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  • Writer's pictureThe San Juan Daily Star

Texas has never seen a fire this big. Here is what we know.



Justin Homan, left, and Tate Rosenbusch assess damage from the Smokehouse Creek fire on Homan’s ranch in Pampa, Texas on Friday, March 1, 2024. Fires burning across the plains of Texas, Kansas and Nebraska have hit ranchers hard. Dry, windy weather threatens to make the fires worse. (Desiree Rios/The New York Times)

By Jacey Fortin, J. David Goodman and Anna Betts


The Smokehouse Creek fire, the largest on record in Texas, is still largely uncontrolled across the state’s Panhandle.


So far, the fire — one of several that have affected that area — has scorched more than 1 million acres, making it one of the most destructive in U.S. history. The blaze has devastated cattle ranches, consumed homes and killed at least two people.


After a brief reprieve thanks to some precipitation Friday, temperatures rose again, to above-average levels, over the weekend. The high temperatures paired with strong winds continue to challenge efforts to extinguish the fires.


Here is what we know so far.


When did it begin?


The blaze was ignited Feb. 26, and it’s not yet clear what started it.


It spread around the town of Canadian, a cattle-country community of about 2,200 people northeast of Amarillo, near the Oklahoma state line. By Wednesday, the fire had spread across vast swaths of ranch lands in the Panhandle. By Thursday, it had become the largest on record in the state.


In order to grow so quickly, a few weather conditions had to align: high temperatures, dry conditions and strong winds.


Where has the fire been spreading?


The Smokehouse Creek fire has been burning across a sparsely populated area of Texas that is home to most of the state’s cattle: millions of cows, calves, steers and bulls. Its sprawling ranches are not always easily traversable by road.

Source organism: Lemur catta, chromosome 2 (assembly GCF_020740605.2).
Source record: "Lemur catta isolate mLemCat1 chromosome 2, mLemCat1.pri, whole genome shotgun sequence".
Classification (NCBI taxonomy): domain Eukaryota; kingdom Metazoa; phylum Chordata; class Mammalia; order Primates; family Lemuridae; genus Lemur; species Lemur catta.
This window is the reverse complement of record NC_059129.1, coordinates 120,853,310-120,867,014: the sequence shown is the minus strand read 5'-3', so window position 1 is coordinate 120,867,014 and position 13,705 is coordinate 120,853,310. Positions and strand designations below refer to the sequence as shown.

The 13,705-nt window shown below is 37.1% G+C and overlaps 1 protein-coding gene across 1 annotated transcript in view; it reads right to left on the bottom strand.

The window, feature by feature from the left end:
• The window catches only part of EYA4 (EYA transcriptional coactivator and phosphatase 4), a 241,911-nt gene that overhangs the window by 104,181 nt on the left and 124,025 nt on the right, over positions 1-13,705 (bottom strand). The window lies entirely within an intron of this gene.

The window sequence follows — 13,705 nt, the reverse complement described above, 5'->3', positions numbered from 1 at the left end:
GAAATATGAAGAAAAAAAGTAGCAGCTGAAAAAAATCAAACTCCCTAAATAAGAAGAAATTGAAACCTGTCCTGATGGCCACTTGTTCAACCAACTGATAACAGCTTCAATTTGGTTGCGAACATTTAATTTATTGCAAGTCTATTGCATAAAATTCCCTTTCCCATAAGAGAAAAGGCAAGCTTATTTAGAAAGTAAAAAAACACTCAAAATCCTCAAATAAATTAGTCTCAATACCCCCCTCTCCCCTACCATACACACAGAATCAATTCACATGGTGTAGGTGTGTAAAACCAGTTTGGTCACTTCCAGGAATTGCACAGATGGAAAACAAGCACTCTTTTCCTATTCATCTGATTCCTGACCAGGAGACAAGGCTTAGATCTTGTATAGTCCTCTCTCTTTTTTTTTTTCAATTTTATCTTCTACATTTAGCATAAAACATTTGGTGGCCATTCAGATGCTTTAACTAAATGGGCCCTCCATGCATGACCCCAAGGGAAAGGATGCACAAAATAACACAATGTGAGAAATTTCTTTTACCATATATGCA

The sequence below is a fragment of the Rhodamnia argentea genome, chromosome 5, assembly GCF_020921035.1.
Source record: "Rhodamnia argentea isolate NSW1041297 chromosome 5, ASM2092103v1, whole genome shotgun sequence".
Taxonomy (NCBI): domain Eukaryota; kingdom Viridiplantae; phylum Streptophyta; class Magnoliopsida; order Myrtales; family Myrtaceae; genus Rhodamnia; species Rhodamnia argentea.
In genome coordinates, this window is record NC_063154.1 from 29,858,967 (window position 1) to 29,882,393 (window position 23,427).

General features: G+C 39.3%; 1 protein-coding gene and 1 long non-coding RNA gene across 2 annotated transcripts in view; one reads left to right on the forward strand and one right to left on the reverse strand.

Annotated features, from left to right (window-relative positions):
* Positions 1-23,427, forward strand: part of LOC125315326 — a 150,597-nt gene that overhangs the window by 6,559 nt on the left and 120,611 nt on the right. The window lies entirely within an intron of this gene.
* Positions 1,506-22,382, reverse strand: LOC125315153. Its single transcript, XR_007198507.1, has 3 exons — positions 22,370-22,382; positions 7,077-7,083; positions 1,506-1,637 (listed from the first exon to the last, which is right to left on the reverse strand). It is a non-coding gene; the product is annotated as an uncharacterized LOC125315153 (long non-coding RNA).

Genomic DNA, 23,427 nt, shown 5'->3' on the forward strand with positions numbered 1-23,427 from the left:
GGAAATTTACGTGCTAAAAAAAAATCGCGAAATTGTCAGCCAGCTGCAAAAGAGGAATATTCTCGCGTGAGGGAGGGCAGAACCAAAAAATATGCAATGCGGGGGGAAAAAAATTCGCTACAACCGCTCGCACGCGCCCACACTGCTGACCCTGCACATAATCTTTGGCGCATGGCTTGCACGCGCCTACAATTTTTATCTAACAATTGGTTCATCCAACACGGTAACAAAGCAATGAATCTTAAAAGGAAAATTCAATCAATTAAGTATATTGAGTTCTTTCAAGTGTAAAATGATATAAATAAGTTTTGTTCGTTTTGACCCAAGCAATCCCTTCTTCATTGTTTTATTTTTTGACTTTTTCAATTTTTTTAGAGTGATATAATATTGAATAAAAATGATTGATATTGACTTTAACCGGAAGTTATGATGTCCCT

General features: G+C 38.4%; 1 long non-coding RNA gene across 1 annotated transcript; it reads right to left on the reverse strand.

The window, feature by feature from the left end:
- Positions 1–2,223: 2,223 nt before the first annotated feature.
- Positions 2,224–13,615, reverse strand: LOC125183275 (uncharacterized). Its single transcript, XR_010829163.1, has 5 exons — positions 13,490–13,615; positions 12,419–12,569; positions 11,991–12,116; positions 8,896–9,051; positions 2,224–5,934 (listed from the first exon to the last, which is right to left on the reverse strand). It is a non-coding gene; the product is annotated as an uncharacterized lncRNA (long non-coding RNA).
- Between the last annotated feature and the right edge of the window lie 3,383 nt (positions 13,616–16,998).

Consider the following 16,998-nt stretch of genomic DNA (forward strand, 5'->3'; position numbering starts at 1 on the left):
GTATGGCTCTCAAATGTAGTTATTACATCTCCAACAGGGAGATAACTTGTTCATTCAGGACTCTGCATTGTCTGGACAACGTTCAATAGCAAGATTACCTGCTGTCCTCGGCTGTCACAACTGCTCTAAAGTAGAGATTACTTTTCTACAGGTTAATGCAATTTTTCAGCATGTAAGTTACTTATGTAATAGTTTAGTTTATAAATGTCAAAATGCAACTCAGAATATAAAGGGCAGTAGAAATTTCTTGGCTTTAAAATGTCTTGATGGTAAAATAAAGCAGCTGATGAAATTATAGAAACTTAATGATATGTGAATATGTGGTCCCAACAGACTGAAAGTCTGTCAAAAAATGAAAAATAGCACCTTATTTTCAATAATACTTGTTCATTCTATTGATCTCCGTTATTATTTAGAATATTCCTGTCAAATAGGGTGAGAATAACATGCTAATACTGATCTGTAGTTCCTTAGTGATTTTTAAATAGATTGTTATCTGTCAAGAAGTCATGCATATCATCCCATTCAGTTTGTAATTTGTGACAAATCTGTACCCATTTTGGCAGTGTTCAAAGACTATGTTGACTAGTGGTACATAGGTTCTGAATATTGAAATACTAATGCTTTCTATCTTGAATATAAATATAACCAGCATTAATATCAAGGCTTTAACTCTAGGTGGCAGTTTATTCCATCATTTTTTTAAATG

Wildfires are nothing new for Panhandle ranchers, many of whom know how to transform their pickups into makeshift firetrucks in order to fight a blaze. But the scale of this fire is without precedent in Texas.


In addition to the ranchers, residents of the small communities that dot the landscape, including Fritch and Canadian, have seen their homes, cars and churches reduced to rubble.


Two deaths have been connected to the fire. Joyce Blankenship, an 83-year-old woman living on the outskirts of the town of Stinnett, perished in her home when flames overtook her property last Tuesday. Cindy Owen, 44, died from burns after flames surrounded her company truck Tuesday as she drove home to Amarillo from Oklahoma. She later died at a hospital.


On Friday, Gov. Greg Abbott said that early assessments suggested that about 400-500 structures in the region had been destroyed by the fire, and he cautioned that the number could rise as surveys continued. Officials also said that several firefighters and other emergency workers had been injured.


Is the blaze being contained?


The Smokehouse Creek fire was 15% contained as of Sunday afternoon, authorities said.